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What is the difference between contractility and force of contraction of cardiac muscle?

What is the difference between contractility and force of contraction of cardiac muscle?

Contractility: Contractility is the property of how much the heart muscle can contract. Force of contraction is the actual force generated by the result of the contractility property. ...Read more

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What is the difference between "contractility" and "force of contraction" of cardiac muscle?

What is the difference between "contractility" and "force of contraction" of cardiac muscle?

Very complicated: This gets pretty nuanced! Contractility is a concept that refers to the inherent ability for heart muscle cells or the heart in general to develop a certain amount of force for the same given amount of stretch (preload) and load (afterload). Force of contraction is how hard the muscle or the heart is contracting no matter what the loading conditions are. ...Read more

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I was wondering what are the differences between cardiac (heart) and skeletal muscle contractile tissue?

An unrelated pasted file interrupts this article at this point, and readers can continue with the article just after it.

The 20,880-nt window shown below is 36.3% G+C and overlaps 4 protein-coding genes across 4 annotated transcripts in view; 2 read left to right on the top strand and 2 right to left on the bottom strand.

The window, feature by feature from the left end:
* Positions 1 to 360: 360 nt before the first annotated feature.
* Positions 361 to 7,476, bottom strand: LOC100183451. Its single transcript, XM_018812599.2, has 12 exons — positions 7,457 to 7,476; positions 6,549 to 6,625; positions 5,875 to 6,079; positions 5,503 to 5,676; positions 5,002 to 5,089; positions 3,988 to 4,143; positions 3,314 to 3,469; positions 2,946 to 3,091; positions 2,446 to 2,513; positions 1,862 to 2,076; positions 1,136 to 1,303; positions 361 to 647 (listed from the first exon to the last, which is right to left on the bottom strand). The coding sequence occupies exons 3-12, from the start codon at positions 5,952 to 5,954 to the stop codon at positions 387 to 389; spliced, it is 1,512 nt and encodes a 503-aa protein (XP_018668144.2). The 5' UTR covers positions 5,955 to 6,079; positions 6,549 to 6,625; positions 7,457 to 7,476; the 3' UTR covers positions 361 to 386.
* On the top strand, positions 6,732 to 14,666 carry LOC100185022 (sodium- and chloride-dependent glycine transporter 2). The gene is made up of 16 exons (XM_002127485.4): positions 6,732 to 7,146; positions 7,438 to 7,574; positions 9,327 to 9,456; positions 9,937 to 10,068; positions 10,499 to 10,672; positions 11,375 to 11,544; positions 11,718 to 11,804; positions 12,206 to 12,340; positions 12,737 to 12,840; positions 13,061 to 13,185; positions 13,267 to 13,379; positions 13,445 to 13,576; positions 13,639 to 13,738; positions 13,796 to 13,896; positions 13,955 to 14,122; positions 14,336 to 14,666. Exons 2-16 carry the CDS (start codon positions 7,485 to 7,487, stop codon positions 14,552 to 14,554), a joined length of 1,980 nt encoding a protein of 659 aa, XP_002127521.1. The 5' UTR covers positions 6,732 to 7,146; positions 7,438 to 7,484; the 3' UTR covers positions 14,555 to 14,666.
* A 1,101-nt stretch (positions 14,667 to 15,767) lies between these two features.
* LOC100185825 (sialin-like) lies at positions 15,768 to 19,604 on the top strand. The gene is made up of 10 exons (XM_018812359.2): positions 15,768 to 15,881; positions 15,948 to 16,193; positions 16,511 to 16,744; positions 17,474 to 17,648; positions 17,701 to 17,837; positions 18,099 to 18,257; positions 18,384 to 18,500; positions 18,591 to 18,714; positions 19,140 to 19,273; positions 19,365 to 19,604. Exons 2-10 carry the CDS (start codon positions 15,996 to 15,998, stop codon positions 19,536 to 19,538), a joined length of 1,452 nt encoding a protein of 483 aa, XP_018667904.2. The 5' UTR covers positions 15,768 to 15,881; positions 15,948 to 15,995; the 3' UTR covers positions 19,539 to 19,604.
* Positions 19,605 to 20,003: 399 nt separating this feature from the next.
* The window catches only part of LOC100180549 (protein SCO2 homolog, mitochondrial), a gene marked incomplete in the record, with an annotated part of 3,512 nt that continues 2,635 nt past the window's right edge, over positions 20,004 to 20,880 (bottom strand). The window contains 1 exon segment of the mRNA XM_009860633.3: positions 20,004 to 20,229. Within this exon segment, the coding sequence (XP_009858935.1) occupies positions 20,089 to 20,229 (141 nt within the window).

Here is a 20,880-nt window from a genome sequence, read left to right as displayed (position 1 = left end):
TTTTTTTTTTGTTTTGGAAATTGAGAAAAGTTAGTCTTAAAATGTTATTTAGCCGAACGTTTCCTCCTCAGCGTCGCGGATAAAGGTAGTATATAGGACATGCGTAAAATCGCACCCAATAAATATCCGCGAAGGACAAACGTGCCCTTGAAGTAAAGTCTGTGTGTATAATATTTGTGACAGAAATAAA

I was wondering what are the differences between cardiac (heart) and skeletal muscle contractile tissue?

Cardiac vs Skeletal: It is difficult to describe in this limited space. Refer to the site:
http://www. Differencebetween. Net/science/health/difference-between-cardiac-and-skeletal-muscle/. ...Read more

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What is the mechanism by which smooth, skelatol and cardiac muscle twitch?

Depolarization: When you apply an electric current to any of the above fibers, you cause depolarization, ion flux, and movement of protein filaments resulting in the characteristic "twitch". If you're really interested, check out: http://www. Youtube. Com/watch? V=fduja8rwntk. ...Read more

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Does it right to take skeletal muscle relaxant for both muscle cardiac and skeletal?

Does it right to take skeletal muscle relaxant for both muscle cardiac and skeletal?

Only non cardiac: Skeletal muscle relaxants do not work on cardiac muscle which is autonomic controlled. These are used for muscle pain due to muscle stiffness. ...Read more

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What does hyper- and hyponatremia do to resting membrane potential of cardiac muscle?

What does hyper- and hyponatremia do to resting membrane potential of cardiac muscle?

Depends on K+...: Resting membrane potential is generated in phase 4, by k+ (potassium) ions. Na+ (sodium) channels are only active during phase 0 and are regulated by m, h and j gates. Because phase 4 is mainly controlled by k+ ions, the only way low or high na+ would affect this is in "ion homeostasis" (ih), via the n+/k+ pump. So if na+ was extremely high or low, and affected k+, it could potentially change it. ...Read more

Dr. John Landi
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Cardiac (Definition)

Cardiac translates literally to "heart, " and any place the term is seen, such ...Read more